The Legitimacy of the Prohibition of Interest
The Failures of the Classic Financial System
The legalization of the interest rate is considered a significant success achieved by the liberal current. However, Islamic civilization condemns lending at interest. In his Encyclopedia of Islam, Joseph Schacht states that usury is “any illegitimate precarious advantage without the equivalent of the service rendered.” Already, the prophet Mohammad condemned the interest at a low rate as well as that at a high rate: “From Anas Ibn Malik: the prophet said: “When someone grants a loan, and the borrower offers him a dish, he must not accept it; if the borrower proposes him a ride, he should not accept it unless the two were in the habit of exchanging such favors mutually” (Bari & Radi, 2011). Unlike other schools of thought, Islam does not distinguish interest from usury; these two operations are reprehensible. Islam is neither the only one nor the first to condemn the loan at interest; other monotheistic religions (Jewish and Christian) and other schools of thought have done it before: Aristotle (-384 – -322), for example, qualifies the practice of lending at interest as detestable, because it consists in creating money from itself when money was created for exchange, not to serve itself (Čihák & Hesse, 2010).
One might think that this debate on lending at interest is exceeded in the economies of the existing century, which is not the case since there are regulations on interest rates in several “emergent” economies worldwide. Contrary to the idea supported by Islamic finance, which fixes the interest rate at 0% and does not differentiate between low rates (interest loan) and high rates (usury), Western economies tolerate low rates and prohibit and sanction the practice of high rates. Several criteria can justify this regulation. Prohibition, therefore, persists in our contemporary economies under different names and with, on the one hand, reasons similar to those invoked by morality, such as “the protection of the weaker party,” and on the other hand, more rational reasons, like economic efficiency (Hesse, Jobst and Sole, 2008).
According to papers by Sidney Homer and Richard Eugene Sylla (2001), the norm has been to regulate the interest rate throughout history. These practices are more commonly known as usury laws (Jobst, 2007), and they have always aroused the indignation of economists who see them as an obstacle to the spontaneity of transactions (Jobst, 2007).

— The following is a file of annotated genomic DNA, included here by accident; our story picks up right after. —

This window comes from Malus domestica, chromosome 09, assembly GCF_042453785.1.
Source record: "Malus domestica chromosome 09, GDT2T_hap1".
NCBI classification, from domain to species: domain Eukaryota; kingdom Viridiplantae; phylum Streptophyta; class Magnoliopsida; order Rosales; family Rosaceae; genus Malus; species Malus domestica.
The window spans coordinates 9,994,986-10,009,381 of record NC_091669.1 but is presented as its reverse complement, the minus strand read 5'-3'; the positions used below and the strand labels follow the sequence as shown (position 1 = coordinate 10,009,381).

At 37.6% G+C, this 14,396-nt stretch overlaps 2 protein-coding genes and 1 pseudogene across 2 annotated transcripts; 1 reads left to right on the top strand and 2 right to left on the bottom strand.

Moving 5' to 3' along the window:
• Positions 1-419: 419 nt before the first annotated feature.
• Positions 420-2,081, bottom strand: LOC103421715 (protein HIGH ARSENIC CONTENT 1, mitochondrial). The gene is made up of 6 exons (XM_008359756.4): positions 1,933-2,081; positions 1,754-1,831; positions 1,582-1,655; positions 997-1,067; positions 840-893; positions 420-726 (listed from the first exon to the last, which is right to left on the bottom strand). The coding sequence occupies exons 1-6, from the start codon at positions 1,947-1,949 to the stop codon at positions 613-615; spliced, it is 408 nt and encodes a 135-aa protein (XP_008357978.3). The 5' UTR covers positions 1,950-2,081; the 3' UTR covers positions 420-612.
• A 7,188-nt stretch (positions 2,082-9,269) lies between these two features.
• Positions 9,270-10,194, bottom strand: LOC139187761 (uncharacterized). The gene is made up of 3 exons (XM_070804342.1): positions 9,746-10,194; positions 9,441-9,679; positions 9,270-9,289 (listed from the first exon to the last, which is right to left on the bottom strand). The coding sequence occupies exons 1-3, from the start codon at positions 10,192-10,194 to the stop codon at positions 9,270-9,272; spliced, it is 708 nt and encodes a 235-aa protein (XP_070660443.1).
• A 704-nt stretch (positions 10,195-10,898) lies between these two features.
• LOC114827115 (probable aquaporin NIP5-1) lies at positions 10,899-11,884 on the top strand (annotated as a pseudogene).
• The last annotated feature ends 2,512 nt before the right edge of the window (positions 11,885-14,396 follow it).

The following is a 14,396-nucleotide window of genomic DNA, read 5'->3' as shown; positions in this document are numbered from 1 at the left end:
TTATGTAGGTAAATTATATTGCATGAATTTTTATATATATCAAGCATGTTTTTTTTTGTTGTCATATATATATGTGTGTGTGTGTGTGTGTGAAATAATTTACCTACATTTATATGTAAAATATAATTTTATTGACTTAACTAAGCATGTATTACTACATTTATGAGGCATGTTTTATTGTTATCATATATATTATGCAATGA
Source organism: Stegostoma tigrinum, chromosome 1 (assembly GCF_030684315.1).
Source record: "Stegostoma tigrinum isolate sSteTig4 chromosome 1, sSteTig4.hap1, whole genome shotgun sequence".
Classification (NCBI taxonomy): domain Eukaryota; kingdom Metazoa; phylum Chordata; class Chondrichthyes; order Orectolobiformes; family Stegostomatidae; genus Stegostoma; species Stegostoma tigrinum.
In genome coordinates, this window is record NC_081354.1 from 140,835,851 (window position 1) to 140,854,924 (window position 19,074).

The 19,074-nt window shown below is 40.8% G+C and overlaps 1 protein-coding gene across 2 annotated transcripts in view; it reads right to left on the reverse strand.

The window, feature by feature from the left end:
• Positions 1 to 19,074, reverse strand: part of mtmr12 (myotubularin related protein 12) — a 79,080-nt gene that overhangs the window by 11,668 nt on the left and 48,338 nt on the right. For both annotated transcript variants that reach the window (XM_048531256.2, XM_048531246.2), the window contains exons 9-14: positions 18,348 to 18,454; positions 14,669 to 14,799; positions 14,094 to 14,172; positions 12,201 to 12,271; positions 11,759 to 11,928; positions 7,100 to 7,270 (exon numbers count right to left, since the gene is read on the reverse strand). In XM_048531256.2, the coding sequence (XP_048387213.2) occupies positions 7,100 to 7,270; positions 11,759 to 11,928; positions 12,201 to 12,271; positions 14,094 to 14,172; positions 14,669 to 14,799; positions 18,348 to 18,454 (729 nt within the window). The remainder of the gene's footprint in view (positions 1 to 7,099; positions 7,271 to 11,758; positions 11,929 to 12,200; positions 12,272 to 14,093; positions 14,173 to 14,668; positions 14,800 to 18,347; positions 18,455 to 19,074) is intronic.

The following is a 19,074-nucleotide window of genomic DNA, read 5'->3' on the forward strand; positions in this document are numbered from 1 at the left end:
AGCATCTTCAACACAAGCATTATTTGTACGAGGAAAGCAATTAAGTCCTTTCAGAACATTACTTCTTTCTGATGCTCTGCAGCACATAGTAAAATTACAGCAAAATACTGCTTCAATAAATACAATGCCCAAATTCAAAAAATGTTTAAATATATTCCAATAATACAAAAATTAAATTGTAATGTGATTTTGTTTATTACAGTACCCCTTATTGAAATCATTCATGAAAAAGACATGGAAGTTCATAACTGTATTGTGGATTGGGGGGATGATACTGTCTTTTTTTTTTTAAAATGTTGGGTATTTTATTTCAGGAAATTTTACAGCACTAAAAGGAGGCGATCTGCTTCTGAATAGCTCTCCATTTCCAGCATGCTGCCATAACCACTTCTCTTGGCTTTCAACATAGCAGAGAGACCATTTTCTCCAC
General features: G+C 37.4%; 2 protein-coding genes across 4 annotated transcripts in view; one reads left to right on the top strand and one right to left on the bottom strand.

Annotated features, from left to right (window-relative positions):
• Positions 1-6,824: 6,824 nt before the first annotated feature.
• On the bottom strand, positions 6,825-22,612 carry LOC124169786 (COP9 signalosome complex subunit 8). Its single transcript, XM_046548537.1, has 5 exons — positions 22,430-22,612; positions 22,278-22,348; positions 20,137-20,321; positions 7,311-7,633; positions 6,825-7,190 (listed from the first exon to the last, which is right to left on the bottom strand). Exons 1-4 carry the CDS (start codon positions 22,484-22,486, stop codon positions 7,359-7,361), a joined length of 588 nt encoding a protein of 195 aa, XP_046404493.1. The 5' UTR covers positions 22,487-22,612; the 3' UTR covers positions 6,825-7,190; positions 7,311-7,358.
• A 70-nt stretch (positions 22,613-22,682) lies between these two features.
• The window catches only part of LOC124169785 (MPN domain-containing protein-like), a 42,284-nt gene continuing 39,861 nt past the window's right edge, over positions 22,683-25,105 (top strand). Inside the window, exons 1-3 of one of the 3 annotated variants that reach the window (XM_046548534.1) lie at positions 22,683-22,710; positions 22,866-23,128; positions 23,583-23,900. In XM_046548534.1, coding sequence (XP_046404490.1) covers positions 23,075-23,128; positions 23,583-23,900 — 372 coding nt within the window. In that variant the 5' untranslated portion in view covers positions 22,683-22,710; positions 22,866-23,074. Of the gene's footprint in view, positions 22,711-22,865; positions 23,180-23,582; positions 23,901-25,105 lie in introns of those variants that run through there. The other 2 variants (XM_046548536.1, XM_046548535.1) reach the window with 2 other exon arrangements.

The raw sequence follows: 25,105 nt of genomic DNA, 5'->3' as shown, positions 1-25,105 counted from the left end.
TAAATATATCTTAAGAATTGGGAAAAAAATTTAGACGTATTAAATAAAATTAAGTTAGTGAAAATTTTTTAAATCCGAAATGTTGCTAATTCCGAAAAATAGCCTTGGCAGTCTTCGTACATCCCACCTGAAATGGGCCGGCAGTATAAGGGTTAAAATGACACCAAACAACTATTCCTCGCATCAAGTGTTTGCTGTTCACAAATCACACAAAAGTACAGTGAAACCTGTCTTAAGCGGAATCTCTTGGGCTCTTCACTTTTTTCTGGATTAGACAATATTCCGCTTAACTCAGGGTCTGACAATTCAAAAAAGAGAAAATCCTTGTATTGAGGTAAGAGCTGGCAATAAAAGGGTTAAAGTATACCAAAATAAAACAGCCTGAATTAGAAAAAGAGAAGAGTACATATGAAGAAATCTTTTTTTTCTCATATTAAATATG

From a technical point of view, setting an interest rate hinders the free functioning of the capital market and over-determines investment decisions in all funding markets. From a competitive point of view, the usurious system catalyzes the accumulation of capital and the creation of monopolies skewing competition and entrepreneurial initiative (Chapra & Umer, 2008).
Theories of Motivation
According to various research, the classic financial system has the following effects:
✔️ Inhibition of the investment decision: The interest rate, as a reference for all other usurious transactions, inhibits investment because the internal rate of return of projects must necessarily be higher than the interest rate to hope to be profitable;
✔️ Allocation of capital to the least risky or best-guaranteed debtors;
✔️ Short-term investment strategy: In the climate of financial preference for the present and of repression of the risk resulting from the usurious practice, short-term investments with high profitability and little risk are preferred to investments with better economic rationality, strategic and environmental;
✔️ Inequitable distribution of profits;
✔️ Debt problem: the refusal to share the risk on the part of the creditor introduces a debt trap mechanism that leaves little chance of exit to the debtor. This phenomenon can be observed in the international indebtedness of the poorest countries;
✔️ Problem of prudential rules: The usurious banking system, characterized by the authorization given to private banks to generate money through the fractional reserve system, makes the prudential control of their banking activities problematic (Basel I 1988 and Basel II 1998) because only the criterion of profitability constitutes the main motivation of the business world (example of Enron and Anderson 2003).
✔️ Reduction of the national level of the investment ratio due to the selection of projects: The interest rate creates a ratchet effect exerting an inverse selection on any investment project whose internal rate of return is lower than the interest rate. As a result, a barrier to entry into the credit market is artificially maintained, with the consequence of reducing the national level of investment;
✔️ Rigidity of the price level: By setting ex-ante a rate of remuneration for the loan of money, the entire elementary price adjustment mechanism according to supply and demand is biased;
✔️ Debt problem: Indebtedness becomes a brake on economic growth at national and international levels. It blocks the everyday life of business and creates risks of insolvency;
✔️ Monopoly concentration of capital;
✔️ Systemic instability problem;
✔️ Accumulation of capital and deactivation of market equilibrium;
✔️ Financial instability and chronic crises;
✔️ Mobility of financial assets against the natural rigidity of the production tool (stateless capital);
✔️ Increase in unemployment.